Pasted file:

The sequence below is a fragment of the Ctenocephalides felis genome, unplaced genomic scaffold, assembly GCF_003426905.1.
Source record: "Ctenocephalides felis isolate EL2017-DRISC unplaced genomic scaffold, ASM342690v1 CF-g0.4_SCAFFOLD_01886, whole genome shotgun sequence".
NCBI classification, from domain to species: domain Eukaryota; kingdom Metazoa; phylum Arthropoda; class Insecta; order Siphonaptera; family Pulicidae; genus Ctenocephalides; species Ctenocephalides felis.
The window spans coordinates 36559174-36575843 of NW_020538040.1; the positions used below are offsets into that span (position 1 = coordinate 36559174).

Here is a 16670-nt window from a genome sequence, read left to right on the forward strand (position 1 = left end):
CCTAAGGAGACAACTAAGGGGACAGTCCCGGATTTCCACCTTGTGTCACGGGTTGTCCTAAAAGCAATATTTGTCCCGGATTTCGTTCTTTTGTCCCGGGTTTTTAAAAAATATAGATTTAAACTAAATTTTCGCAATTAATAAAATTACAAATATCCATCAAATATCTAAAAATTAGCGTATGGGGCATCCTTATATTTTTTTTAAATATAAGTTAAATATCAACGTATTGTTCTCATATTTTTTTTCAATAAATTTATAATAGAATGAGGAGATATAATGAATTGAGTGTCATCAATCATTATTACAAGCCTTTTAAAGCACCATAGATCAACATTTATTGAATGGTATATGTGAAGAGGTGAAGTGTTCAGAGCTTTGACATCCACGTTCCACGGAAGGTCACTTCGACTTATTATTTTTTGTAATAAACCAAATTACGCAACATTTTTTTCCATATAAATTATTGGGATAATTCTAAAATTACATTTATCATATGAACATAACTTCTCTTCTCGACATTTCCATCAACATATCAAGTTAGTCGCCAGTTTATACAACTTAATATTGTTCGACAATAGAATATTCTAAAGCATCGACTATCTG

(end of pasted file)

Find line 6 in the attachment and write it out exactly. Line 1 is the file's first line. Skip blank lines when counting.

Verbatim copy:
CCTAAGGAGACAACTAAGGGGACAGTCCCGGATTTCCACCTTGTGTCACGGGTTGTCCTAAAAGCAATATTTGTCCCGGATTTCGTTCTTTTGTCCCGGGTTTTTAAAAAATATAGATTTAAACTAAATTTTCGCAATTAATAAAATTACAAATATCCATCAAATATCTAAAAATTAGCGTATGGGGCATCCTTATATTTTTTTTAAATATAAGTTAAATATCAACGTATTGTTCTCATATTTTTTTTCAATAAATTTATAATAGAATGAGGAGATATAATGAATTGAGTGTCATCAATCATTATTACAAGCCTTTTAAAGCACCATAGATCAACATTTATTGAATGGTATATGTGAAGAGGTGAAGTGTTCAGAGCTTTGACATCCACGTTCCACGGAAGGTCACTTCGACTTATTATTTTTTGTAATAAACCAAATTACGCAACATTTTTTTCCATATAAATTATTGGGATAATTCTAAAATTACATTTATCATATGAACATAACTTCTCTTCTCGACATTTCCATCAACATATCAAGTTAGTCGCCAGTTTATACAACTTAATATTGTTCGACAATAGAATATTCTAAAGCATCGACTATCTG